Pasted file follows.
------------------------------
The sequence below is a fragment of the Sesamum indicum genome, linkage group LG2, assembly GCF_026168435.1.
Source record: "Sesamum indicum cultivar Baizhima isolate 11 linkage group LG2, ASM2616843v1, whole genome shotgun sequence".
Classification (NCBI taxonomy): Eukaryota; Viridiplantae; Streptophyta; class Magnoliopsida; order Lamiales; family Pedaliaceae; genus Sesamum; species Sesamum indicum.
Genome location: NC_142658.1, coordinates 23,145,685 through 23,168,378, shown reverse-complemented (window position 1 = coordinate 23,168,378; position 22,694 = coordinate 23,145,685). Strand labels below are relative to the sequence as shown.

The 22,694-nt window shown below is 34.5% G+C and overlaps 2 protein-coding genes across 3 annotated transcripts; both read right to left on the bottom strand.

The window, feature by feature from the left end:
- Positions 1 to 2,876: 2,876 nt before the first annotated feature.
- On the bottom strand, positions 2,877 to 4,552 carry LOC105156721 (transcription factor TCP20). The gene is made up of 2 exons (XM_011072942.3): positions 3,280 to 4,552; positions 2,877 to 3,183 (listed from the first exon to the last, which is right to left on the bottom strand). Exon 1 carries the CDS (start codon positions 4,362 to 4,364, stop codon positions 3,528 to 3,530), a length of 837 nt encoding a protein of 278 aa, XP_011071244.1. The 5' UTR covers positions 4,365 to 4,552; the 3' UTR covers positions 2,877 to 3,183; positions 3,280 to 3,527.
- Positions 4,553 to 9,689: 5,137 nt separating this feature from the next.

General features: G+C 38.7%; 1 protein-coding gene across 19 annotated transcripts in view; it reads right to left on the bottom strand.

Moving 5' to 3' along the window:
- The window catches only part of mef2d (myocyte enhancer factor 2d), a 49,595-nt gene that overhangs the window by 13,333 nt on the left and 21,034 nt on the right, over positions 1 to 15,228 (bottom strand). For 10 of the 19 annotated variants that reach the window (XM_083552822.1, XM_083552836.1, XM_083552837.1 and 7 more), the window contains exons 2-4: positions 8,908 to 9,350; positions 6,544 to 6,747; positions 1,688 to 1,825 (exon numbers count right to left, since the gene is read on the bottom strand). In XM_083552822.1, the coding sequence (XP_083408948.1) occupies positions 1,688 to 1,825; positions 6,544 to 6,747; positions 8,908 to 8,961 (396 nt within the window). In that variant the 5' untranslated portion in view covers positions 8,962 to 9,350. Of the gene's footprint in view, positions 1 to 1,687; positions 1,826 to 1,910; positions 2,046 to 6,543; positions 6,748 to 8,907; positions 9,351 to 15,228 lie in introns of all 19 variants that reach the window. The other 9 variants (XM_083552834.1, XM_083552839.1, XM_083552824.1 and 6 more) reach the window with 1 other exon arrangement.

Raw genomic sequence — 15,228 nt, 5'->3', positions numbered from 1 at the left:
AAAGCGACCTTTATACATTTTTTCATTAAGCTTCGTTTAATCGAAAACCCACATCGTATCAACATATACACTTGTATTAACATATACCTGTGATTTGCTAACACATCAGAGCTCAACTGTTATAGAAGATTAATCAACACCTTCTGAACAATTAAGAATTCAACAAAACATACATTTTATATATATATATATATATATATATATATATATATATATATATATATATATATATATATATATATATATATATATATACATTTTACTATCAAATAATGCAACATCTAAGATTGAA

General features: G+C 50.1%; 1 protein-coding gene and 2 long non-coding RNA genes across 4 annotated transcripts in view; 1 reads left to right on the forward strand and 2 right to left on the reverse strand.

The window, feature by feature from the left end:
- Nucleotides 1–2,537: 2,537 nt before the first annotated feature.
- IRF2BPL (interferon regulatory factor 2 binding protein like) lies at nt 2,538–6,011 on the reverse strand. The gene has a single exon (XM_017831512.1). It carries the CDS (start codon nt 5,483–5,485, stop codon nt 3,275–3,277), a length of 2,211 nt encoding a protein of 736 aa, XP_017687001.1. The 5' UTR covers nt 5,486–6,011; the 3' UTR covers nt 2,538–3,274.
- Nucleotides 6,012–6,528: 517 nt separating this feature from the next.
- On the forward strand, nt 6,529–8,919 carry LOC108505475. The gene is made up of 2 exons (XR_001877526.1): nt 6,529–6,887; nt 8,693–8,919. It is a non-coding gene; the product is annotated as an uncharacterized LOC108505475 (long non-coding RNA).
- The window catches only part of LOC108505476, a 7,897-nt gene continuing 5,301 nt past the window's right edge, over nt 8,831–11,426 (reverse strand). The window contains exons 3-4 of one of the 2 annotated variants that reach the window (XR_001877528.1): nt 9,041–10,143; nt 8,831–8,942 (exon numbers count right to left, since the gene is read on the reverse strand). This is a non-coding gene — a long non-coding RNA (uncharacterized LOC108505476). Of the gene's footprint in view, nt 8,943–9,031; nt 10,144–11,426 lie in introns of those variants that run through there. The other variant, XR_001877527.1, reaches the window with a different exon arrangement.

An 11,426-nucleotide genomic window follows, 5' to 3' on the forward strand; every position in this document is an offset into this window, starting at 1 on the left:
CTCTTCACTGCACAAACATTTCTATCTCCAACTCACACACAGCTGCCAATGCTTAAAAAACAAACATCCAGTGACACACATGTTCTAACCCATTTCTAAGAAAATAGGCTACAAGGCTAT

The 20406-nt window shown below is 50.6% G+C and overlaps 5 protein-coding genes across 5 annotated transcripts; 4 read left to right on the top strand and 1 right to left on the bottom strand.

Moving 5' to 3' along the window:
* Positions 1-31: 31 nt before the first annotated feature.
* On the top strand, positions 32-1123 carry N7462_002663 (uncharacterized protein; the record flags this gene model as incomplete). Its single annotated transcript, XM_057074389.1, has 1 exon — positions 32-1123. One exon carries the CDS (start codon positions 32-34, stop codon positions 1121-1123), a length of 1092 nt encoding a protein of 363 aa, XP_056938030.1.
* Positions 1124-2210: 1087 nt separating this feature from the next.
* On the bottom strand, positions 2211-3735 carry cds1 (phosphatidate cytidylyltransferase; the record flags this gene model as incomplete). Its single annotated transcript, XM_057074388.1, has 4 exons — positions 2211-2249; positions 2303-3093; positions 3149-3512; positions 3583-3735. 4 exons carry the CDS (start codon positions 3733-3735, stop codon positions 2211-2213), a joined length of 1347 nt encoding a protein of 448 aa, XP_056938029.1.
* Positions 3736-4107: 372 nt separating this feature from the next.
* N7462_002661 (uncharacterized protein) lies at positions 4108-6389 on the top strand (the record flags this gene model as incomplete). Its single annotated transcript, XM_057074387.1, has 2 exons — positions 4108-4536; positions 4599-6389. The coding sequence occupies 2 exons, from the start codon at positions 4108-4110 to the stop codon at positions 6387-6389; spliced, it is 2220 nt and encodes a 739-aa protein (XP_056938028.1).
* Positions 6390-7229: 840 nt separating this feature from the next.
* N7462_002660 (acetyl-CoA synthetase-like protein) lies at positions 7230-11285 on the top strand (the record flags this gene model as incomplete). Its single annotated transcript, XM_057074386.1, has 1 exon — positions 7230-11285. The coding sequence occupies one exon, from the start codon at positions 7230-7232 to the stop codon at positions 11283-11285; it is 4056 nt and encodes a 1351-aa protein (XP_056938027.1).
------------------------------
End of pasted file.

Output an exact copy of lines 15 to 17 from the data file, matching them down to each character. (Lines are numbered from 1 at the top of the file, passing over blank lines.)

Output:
General features: G+C 50.1%; 1 protein-coding gene and 2 long non-coding RNA genes across 4 annotated transcripts in view; 1 reads left to right on the forward strand and 2 right to left on the reverse strand.

The window, feature by feature from the left end:
- Nucleotides 1–2,537: 2,537 nt before the first annotated feature.